The Promise of Visibility
Visibility across the supply chain is a key enabler of supply chain excellence. As industry professionals, we hear this in the seminars we attend, see it in the white papers we read, and are taught it in the academic programs we pursue. Having fewer, deeper provider partner relationships is also often promoted in these same contexts. The two messages may not initially seem related, but are in fact highly correlated. In order to unlock the full potential of visibility, it is not enough to simply see what has happened, is happening, or will happen in the supply chain – one must also fully understand. To that end, a digital representation of the supply chain, constructed in a virtual environment that allows for ongoing examination, validation, and projection of future states, can be an invaluable tool. Truly innovative organizations are already leveraging just such a tool in order to transform their supply chains with confidence, align their supply chain strategy with their business strategy, and turn their supply chains into sources of competitive advantage.
Faced with increasing competition and uncertain demand, today’s global company must make careful, educated choices regarding supply chain strategy. Tradeoffs in speed versus cost, agility versus responsiveness, and obsolescence versus stock-outs present a range of often competing priorities replete with levers to affect change. Like a concert piano, tap the right keys in the right order at the right time and the music comes alive – each note contributing optimally to the success of the whole.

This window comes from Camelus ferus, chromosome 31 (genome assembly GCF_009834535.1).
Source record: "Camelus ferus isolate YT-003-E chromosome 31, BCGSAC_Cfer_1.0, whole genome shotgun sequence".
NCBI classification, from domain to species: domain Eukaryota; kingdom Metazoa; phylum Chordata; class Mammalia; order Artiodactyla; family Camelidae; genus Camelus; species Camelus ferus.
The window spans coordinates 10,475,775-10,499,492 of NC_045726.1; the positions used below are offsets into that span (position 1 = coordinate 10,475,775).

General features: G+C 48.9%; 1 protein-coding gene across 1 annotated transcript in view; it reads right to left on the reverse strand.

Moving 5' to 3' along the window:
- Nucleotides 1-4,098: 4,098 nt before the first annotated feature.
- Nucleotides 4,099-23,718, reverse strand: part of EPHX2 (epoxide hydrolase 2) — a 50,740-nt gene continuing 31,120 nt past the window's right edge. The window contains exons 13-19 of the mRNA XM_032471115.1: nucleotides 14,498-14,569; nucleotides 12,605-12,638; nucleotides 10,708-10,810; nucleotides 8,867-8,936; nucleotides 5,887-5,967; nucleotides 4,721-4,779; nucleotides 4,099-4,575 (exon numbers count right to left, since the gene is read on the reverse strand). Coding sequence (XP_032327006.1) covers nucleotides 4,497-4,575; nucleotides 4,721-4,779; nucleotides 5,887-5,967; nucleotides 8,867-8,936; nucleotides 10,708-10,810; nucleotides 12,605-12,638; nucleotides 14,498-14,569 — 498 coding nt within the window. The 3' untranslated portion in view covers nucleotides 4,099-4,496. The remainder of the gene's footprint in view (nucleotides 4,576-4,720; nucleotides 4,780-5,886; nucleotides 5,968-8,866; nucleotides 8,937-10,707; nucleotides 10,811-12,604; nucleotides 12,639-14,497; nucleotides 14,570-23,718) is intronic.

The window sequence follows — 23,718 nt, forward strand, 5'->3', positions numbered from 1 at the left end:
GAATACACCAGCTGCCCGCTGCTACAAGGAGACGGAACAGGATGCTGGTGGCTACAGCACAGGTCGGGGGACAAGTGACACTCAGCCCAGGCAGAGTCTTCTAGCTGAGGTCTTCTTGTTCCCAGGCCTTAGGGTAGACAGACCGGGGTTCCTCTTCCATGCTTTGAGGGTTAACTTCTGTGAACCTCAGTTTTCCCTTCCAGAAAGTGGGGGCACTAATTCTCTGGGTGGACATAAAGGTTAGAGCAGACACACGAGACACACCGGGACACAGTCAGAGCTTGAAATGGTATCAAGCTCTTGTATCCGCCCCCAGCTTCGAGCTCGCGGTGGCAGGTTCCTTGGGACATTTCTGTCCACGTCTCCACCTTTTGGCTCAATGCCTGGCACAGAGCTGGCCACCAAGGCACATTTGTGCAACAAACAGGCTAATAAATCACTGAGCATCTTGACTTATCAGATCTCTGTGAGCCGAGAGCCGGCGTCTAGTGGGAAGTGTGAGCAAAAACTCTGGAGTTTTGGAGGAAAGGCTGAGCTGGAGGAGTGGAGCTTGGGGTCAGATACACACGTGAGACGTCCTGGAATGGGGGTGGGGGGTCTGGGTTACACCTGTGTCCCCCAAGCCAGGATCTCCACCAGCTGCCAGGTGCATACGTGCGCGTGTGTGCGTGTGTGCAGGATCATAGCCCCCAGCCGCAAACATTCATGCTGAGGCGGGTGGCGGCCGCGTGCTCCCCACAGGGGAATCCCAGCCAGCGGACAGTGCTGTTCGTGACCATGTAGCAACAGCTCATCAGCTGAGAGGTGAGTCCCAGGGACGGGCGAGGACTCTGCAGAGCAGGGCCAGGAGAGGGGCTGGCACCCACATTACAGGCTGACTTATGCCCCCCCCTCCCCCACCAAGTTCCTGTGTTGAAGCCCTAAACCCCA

Translated into the vernacular of supply chain management – find the right sources, place inventory in the right amounts and right locations, offer your customers the right choices with regards to speed and routings, and you can create a symphonic supply chain that balances risk and reward with elegance and efficiency. But where the music often never changes, the same cannot be said of the global supply chain. In a perfect world, managers could rapidly adjust their supply chains to correct not only for changes in sourcing strategies, demand patterns, logistics market dynamics, laws and regulations, etc., but also to exploit new opportunities that can appear without warning and just as quickly evaporate if not realized. The reality, however, is that change to a supply chain often entails significant cost and risk. How best to accurately qualify the many options, and quantify the potential results of any proposed change, in order to align and incent internal and external stakeholders to timely and effective action?
Network Optimization and Simulation: Try Before You Buy
With three basic inputs, a virtual representation of the logistics network underlying the supply chain can be constructed and used to measure a range of supply chain activities. The first basic input is transactions, either historical or forecasted, that can be used to represent the activity in the supply chain. The more information that can be included the better, but at a minimum the transactions should include product characteristics to allow for proper demand segmentation, dates, and nodes (i.e. where product moved from, though, and to). The next basic input is supply chain costs including product value, tax rates, logistics tariffs, etc. Costs should achieve a minimum threshold of completeness and must have a consistent structure to ensure consistent application across the supply chain. The last input is the actual applied costs – i.e. what happened in the real world that the model is meant to replicate and predict, and should associate products with the conveyances they traveled on or in.